A Judge has held that the three defamation actions of a Vet must be consolidated into one and heard together. Dr Harry Sweeney and the stud farm he runs in Japan have initiated three actions separately suing University of Limerick and two students. The case arises from how the university arranged for removal of the students from their equine studies placement.

A former employee at Coolmore Stud has been refused injunctions preventing the stud’s lawyers from writing to distributors to claim that his book contains defamatory material.


A court has dismissed a libel suit filed by former GRTU director-general Vince Farrugia. The suit revolved around an opinion piece which claimed the GRTU had taken a “free ride” on the Malta Developers Association’s lobbying in the run-up to that year’s Budget.

Nationalist MP Toni Bezzina has lost two libel cases he filed against two newspapers in 2012. The cases surround allegations that he had forced workers to carry out works at a club during working hours. Opposition leader Simon Busuttil has said he will await the outcome of an appeal to be lodged by MP Toni Bezzina.

Alfred Mifsud, deputy governor of the Central Bank, has denied allegations of corruption and money laundering made against him in a blog. Ms Caruana Galizia alleged that Mr Mifsud received cash totalling thousands of Maltese liri from a businessman.

Nationalist MP Claudio Grech has vowed to file a libel suit against Prime Minister Joseph Muscat and the Labour Party newspaper Kulhadd. This follows claims that he tried to silence a whistleblower.

New Zealand

Labour leader Andrew Little has been served with defamation papers by Scenic Hotel Group founders Earl and Lani Hagaman. The papers were served after Little refused to retract and apologise for comments made about Mr Hagaman.

Blogger Cameron Slater and PR consultant Carrick Graham are facing a defamation claim from three top health professionals. The proceedings are related to blog posts and comments published on the Whale Oil website, which they allege were a long running campaign against them.


The factional leader of the Odua People’s Congress Gani Adams has been ordered to pay N100 million in damages in a libel suit filed against him. Founder and leader of OPC, Dr. Frederick Fasehun, accused Adams of defaming and libelling him in the News Magazine.

Northern Ireland

The MLA who got taxpayers to fund legal bills after he libelled a journalist has been revealed by the News Letter as David McNarry. In January, the Assembly refused a Freedom of Information request, saying that details of the case were “clearly expected to remain confidential”.

United States

Leonardo DiCaprio, has been ordered to give testimony in a $15 million defamation lawsuit brought on by a former New York executive over 2013 film, The Wolf of Wall Street. Andrew Greene, who was an executive at Stratton Oakmont, a brokerage that defrauded many shareholders, claims that his depiction in Wolf of Wall Street damaged his reputation.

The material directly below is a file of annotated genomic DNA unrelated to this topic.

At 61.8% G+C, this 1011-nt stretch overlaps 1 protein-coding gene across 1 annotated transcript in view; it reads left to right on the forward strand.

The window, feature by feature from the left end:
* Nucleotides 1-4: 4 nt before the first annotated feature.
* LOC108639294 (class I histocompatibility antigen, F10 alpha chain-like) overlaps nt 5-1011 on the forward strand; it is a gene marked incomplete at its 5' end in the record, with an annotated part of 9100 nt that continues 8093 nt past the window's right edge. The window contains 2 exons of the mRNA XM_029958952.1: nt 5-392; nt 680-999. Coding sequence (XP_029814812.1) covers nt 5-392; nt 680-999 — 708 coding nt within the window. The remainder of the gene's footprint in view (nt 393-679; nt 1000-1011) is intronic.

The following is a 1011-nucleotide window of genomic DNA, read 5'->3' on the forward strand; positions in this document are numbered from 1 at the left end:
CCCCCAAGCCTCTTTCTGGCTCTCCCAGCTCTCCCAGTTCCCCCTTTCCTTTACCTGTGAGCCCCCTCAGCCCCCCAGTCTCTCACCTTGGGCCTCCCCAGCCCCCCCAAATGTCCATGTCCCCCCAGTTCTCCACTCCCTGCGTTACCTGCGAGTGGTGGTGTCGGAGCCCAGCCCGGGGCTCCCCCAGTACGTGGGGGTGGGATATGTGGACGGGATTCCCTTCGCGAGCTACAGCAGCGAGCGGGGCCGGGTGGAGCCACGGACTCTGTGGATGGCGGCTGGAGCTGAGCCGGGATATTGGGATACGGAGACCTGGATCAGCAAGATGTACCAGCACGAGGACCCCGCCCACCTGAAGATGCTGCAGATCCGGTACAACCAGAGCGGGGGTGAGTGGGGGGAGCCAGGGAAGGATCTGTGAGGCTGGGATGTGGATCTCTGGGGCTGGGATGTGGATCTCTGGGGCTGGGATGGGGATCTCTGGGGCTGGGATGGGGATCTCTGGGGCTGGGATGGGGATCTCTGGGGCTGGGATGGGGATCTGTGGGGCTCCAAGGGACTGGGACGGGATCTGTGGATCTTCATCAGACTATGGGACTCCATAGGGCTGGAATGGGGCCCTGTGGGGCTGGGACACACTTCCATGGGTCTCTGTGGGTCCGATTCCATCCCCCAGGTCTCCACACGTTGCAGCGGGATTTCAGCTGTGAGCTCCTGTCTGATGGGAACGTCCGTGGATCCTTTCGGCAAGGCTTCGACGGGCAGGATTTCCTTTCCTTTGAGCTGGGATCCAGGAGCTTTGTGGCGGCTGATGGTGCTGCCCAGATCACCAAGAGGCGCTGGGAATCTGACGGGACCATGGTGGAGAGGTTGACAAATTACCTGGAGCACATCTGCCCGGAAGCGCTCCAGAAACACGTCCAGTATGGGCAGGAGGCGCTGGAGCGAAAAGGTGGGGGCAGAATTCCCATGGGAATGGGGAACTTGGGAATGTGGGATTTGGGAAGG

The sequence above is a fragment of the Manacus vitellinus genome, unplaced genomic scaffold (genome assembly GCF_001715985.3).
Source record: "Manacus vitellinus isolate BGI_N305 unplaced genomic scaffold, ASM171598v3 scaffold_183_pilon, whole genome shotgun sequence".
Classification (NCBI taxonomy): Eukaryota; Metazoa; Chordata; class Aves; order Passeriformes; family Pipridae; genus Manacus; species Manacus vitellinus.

A Court has overturned  a US$1.8 million award to Minnesota governor Jesse Ventura.  Ventura claimed he was defamed by the late author Chris Kyle in the book American Sniper.  The  Court of Appeals held that there was a misdirection and ordered a retrial.

The Data Privacy Alert blog discusses whether the Fourth Amendment applies to emails here.

Research and Resources

Next Week in the Courts

The trials in Economou v De Freitas and Ghuman v Ghuman will continue before Warby J and Dingemans J respectively.

On 20 June 2016 the trial in TLT and others v Secretary of State for the Home Department will begin before Mitting J.

In Northern Ireland there is an application in the defamation case of EC v Sunday Newspapers Limited.  There is also an application for an injunction in the case of M v BC, RS and Facebook Ireland Ltd.

On the same day there will be a statement in open court in the case of Ali-Khan v Galloway.

On 23 June 2016 there will be an application in the case of Callaghan v Express Newspapers.

The libel trial in the case of Begg v BBC will now take place on 27 June 2016, with a time estimate of 5 to 6 days.  The trial in Callaghan v Express Newspapers will take place on 12 July 2016, with an estimate of 3 days.


The following reserved judgments in media law cases are outstanding:

CG v Facebook Ireland Limited, heard 4 and 5 April 2016 (Morgan LCJ, Gillen and Weatherup LJJ)(Northern Ireland Court of Appeal)

Simpson v Mirror Group Newspapers, heard, 24 May 2016 (Laws, King and Lindblom LJJ).

This week’s round up was compiled by Tessa Evans who is a researcher and journalist.